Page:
About this time every year, employees have a brief chance to enroll in or make changes to their company’s benefits plans for the coming year. If you’re like most people, though, your eyes start to glaze over when you finally sit down to sign up. It does take a little planning. But it’s in your best interest to give this some thought. The choices you make protect you and your family and can save—or cost—you some money. Take advantage of any benefits materials, online tools or calculators, or benefit plan meetings your company provides. If you need further help, talk to a human resources professional. This person can fully explain the full range of benefits such as health, vision, dental, and life insurance as well as other offerings.1
Here’s more information to help the process go a bit more smoothly:
1. Compare health plans. Carefully look over your company’s options. Look at all the pieces, not just the total cost. That includes premiums, deductibles, co-pays, and out-of-pocket limits. Know what a provider network is and what happens if your doctor is outside the network. Also, see how your spouse’s plan compares with yours. 1
2. Assess and adjust. Not every year is the same. Just had a baby? Then, life and disability insurance may be a higher priority than in the past.2 Not been taking advantage of low-cost options yet have been paying a higher regular premium? Then, you might do be better off with a high deductible plan.3
3. Consider an HRA. Health reimbursement accounts can be particularly helpful in a year when you know you’ll have some extra expenses. Middle-schooler about to get braces? Time for an elective surgery? With an HRA, you can set aside pre-tax money in a separate account to use for medical expenses. The tax benefits can really add up. But remember: many plans require that you use the money in this account before the end of the year.1
4. Don’t overlook other offerings. A CareerBuilder survey found that many employees leave up to $1,000 on the table simply because they don’t know about all the benefits their company provides.4 This can include flexible spending accounts (FSAs), wellness benefits, tuition reimbursement, banking programs, and special discount programs.4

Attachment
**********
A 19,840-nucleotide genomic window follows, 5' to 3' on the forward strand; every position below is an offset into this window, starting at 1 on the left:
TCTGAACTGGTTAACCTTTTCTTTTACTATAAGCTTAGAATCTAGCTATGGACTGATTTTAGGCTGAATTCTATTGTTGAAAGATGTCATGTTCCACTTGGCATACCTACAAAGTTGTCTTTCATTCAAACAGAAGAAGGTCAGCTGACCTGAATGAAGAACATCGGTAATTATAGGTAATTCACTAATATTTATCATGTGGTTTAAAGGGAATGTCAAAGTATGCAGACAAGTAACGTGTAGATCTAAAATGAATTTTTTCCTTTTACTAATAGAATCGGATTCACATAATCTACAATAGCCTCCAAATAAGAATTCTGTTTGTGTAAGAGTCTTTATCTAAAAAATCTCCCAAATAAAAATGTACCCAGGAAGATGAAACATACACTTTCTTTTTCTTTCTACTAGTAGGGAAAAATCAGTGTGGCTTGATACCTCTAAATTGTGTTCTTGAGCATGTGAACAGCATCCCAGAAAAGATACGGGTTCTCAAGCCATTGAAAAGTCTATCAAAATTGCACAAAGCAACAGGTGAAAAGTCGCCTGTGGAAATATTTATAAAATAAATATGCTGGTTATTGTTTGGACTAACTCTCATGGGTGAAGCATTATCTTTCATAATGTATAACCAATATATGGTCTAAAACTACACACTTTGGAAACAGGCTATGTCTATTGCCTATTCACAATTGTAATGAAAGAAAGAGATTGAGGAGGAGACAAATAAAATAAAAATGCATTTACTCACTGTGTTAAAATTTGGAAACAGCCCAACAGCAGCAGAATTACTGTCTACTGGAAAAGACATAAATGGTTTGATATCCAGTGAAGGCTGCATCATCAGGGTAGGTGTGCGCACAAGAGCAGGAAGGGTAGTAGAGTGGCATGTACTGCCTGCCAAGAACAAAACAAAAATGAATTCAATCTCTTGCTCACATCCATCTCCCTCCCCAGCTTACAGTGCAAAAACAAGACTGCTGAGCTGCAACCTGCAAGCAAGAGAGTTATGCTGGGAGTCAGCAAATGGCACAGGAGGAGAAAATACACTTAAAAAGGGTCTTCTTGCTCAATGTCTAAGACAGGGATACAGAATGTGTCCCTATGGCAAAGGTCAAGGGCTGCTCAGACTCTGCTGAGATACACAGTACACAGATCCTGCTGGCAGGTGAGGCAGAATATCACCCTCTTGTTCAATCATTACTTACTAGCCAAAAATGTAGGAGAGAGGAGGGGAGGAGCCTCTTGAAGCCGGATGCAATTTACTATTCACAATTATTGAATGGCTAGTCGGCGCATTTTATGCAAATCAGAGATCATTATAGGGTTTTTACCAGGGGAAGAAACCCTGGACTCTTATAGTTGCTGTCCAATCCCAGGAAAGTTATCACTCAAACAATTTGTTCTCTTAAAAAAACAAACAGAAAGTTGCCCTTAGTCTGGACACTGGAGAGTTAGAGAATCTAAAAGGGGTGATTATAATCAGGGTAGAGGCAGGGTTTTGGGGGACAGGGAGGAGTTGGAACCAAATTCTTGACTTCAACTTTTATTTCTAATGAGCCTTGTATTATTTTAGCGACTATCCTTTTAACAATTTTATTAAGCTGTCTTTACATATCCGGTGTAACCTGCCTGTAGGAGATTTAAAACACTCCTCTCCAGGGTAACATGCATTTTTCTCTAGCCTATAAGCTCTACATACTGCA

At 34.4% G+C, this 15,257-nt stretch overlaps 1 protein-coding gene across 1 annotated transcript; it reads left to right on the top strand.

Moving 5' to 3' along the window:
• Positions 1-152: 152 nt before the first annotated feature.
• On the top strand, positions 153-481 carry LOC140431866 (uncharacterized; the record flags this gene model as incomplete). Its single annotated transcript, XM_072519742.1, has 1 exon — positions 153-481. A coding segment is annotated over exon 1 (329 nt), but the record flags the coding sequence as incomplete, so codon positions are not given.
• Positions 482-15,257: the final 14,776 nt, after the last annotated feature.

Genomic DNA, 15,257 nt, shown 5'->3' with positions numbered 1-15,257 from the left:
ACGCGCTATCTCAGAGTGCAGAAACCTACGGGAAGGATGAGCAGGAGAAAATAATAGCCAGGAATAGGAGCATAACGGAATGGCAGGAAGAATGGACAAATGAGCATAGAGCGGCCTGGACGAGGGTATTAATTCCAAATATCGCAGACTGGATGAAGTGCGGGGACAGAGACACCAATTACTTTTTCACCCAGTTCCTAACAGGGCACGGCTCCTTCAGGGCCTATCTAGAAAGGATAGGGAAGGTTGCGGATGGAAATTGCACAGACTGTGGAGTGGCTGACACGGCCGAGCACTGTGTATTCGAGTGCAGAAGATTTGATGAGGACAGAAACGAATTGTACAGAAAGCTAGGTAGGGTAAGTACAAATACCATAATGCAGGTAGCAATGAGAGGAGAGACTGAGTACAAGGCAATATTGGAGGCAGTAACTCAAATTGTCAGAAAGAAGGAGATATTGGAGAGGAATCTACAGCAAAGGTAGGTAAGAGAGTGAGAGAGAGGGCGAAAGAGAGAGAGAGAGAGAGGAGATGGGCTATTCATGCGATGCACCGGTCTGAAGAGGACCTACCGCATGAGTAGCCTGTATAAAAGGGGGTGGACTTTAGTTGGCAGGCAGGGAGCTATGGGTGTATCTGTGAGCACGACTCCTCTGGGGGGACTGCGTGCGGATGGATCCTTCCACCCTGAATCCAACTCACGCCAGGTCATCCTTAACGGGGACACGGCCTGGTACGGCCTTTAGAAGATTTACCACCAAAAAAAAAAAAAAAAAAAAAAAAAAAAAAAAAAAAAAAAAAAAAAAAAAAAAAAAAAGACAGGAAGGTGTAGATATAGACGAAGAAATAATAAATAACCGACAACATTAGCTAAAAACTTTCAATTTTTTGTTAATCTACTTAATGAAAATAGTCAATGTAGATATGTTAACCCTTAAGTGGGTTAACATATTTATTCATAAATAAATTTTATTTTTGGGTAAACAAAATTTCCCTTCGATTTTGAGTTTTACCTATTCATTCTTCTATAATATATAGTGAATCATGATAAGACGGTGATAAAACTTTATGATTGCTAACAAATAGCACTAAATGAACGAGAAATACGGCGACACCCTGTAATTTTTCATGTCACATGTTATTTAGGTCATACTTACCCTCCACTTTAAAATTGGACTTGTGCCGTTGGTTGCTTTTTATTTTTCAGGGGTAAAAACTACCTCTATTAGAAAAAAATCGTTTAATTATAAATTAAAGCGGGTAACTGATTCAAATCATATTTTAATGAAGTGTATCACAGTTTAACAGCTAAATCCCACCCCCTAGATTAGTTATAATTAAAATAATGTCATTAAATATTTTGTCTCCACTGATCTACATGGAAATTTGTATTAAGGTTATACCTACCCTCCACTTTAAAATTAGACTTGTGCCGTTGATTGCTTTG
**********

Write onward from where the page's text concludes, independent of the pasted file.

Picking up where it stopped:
5. Private Health Insurance. If your employer does not provide health insurance and you’re not on Medicare or Medicaid, you may be eligible for plans that fits your budget and meets your needs — including subsidies that can reduce your monthly cost — under the Affordable Care Act. Enrollment begins October 1, 2013 and ends on March 31, 2014. Coverage starts as soon as January 1, 2014.
Still confused? We’ll see what we can do to help point you in the right direction.
1. About.com: “Take Advantage of Your Employer’s Open Enrollment Period.” Available at: http://financialplan.about.com/od/insurance/a/open-enrollment.htm Accessed March 18, 2013.
2. Financial Planning Association: “Be Wise at Work: Use Open Enrollment to Your Benefit.” Available at: http://www.fpanet.org/ToolsResources/ArticlesBooksChecklists/Articles/Employment/BeWiseatWorkUseOpenEnrollmenttoYourBenefit/ Accessed March 18, 2013.
3. Financial Planning Association: “A Checklist for Open Enrollment.” Available at: http://www.fpanet.org/ToolsResources/ArticlesBooksChecklists/Checklists/Employment/AChecklistforOpenEnrollment/ Accessed March 18, 2013.
4. Financial Planning Association: “It’s Open Enrollment Season! Don’t Miss Out on These Benefits.” Available at: http://www.fpanet.org/ToolsResources/ArticlesBooksChecklists/Checklists/Employment/ContemplatingEmployeeBenefits/ Accessed March 18, 2013.